A guide to European standards

With safety and #StoppingTheSpread our number one priorities at ISKO Vital+, we are extremely proud to have successfully completed the rigorous testing process to become the first company to receive the new NEN Dutch certification for community face covers. 


We are already getting questions from customers and the general public about what this means and why it’s important, so let’s start by explaining what it is. The certification is based on the NEN-spec 1-2 that aims to ensure the quality and efficiency of community face covers by setting strict requirements for anyone who manufactures these public health items.


NEN follows AFNOR Spec S76-001 in France, UNE 0065 in Spain and a raft of other certification programmes in EU countries; all designed to qualify the quality of reusable face coverings, also known as ‘civilian’ or ‘community’ face coverings, or ‘non-medical face masks’.  When it comes to certifications, each country has its own specifications around design, manufacturing, fit and filtration, but essentially each has been developed in response to the need for the widespread use and wear of face coverings to help stop the spread of the COVID-19 virus amongst the general population – a requirement that did not exist prior to 2020. 


The Dutch government is the latest to release its own certification based on the European Committee for Standardization (CEN)’s CWA 17553:2020 guidelines developed in June 2020 which outlines minimum requirements, methods of testing and use for community face coverings. NEN factors in learnings and experience from living with COVID for the best part of a year to take the process further, ensuring face coverings with the NEN certification offer greater protection and efficiency when it comes to keeping the spread of the virus in check. Its requirements include rigorous testing for filtration efficiency, breathing resistance, fit, ease of use and sustainability – all of which ISKO Vital+ Premium face coverings exceed.


NEN is unique in the attention it pays to the comfort and fit of a face covering. The argument is that if face covers aren’t comfortable, people will not wear them properly, will constantly touch and reposition them on their face, or, in some cases, remove them altogether. All of these reactions limit the effectiveness of the face covering in stopping the spread of the virus. By assessing the breathing resistance as part of the certification process, NEN also helps to further differentiate reusable community face coverings from disposable medical masks and respirators, which are not designed for long term use and do not take comfort into consideration. 


So why does all of this matter?

On a very basic level, certifications and standards help consumers to understand what they are buying. In essence, standards help to separate the wheat from the chaff. Certified face coverings and the companies that manufacture them go through rigorous testing to meet – or exceed –  certain requirements to ensure they provide adequate protection, breathability and comfort. Without this guidance, consumers may unwittingly be wearing ineffective face coverings that provide little or no protection in stopping the spread of the virus. 


Where standards are lacking or unclear, we can also see confusion come in, which can breed uncertainty and fear. This environment can easily give way to panic, which may result in decisions being made without all the facts or evidence in place and miscommunications running riot. Governments in countries like Germany are in danger of falling into this trap – as a knee jerk reaction to the fast-spreading virus, the government neglected to consult with experts and has fallen back on what they know, mandating that only masks with the European medical standard designed for surgical masks, EN14683, certification are permitted. EN14683 predates COVID-19 and was developed with single use medical face masks in mind - to protect patients during surgery, rather than for reusable face coverings designed for long term,  day-to-day wear by the public.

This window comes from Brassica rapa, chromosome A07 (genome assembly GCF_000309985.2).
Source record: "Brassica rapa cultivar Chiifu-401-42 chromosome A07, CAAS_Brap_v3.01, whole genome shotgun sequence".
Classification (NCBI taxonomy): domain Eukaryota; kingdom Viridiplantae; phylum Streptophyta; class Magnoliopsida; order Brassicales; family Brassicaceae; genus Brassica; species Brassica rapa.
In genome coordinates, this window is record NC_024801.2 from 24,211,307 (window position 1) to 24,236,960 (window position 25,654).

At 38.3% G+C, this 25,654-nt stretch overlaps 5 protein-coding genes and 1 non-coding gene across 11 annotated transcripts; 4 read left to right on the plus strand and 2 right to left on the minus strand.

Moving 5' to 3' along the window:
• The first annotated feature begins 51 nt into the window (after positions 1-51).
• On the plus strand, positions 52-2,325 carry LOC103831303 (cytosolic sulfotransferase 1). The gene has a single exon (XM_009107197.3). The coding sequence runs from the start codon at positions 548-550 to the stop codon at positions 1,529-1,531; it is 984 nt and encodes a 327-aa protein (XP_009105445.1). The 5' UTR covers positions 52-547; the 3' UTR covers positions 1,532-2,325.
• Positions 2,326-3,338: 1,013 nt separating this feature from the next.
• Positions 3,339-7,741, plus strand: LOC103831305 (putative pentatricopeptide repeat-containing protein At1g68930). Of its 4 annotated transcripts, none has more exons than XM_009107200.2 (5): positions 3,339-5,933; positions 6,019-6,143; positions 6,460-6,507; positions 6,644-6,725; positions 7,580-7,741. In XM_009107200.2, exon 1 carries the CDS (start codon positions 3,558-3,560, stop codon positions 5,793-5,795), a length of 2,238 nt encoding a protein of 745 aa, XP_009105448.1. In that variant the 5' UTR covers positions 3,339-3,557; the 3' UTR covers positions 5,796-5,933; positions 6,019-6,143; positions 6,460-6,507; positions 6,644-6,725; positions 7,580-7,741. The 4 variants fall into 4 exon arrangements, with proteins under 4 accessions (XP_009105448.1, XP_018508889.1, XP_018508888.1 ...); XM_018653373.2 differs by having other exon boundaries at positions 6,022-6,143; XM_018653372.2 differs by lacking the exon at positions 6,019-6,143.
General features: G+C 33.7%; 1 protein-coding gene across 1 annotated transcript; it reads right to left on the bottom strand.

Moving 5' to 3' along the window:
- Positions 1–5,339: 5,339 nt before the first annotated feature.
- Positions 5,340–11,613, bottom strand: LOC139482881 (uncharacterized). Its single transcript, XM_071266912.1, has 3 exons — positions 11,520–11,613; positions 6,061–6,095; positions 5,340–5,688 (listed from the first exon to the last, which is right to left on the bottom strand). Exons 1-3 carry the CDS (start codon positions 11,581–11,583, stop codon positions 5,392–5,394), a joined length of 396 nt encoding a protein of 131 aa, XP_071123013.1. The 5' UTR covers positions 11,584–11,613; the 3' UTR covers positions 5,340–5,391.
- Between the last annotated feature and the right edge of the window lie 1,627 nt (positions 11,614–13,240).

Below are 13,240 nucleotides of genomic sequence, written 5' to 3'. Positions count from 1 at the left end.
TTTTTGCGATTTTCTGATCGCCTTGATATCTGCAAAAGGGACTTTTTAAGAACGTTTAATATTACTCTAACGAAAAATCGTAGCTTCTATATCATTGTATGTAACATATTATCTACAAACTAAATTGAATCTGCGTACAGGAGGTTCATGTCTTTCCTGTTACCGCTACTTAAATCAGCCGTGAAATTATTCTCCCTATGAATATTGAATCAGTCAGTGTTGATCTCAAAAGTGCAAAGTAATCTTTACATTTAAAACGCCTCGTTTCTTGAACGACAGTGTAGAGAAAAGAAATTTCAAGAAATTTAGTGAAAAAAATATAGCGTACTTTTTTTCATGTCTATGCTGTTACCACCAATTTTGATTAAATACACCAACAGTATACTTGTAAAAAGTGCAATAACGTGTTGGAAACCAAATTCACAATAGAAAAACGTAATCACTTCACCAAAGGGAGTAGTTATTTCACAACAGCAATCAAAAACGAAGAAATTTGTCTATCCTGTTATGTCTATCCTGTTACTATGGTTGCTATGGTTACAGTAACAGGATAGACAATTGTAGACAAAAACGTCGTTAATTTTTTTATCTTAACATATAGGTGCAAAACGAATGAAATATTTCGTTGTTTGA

While ISKO Vital+’s reusable face coverings do adhere to the EN14683 standard, the public perception is that only disposable masks meet this requirement. This means, for example, that employees monitoring doors at shops more often than not mistake any fabric mask as non-compliant and do not allow people to enter. People in Germany are therefore rushing to buy disposable medical masks, which will not only take its toll on the environment, but may again lead to a shortage of PPE for healthcare workers due to civilians wearing masks designed for medical use. 


What is ISKO Vital+ doing to help 

In addition to complying with standards ranging from NEN, AFNOR, CEN and EN14683, ISKO understands that education is essential. We are working to help our customers and consumers navigate the ‘alphabet soup’ of standards and certifications so they know what to look for when purchasing a face covering. We also have plans to start printing the names and numbers of the key standards each face covering complies with on the masks themselves to help avoid confusion like the supermarket scenario above. 


In addition to education and clarifying confusion, ISKO is also putting our expertise and learnings to good use and taking part in the standardisation process itself. We have ISKO team members sitting on the CEN standardisation committee in Europe, as well as ASTM International, which is currently developing standards for ‘barrier’ face coverings sold in the United States.


For a complete list and to learn more about the certifications ISKO Vital+ face coverings comply with, please visit: https://www.iskomedical.com/isko-certifications/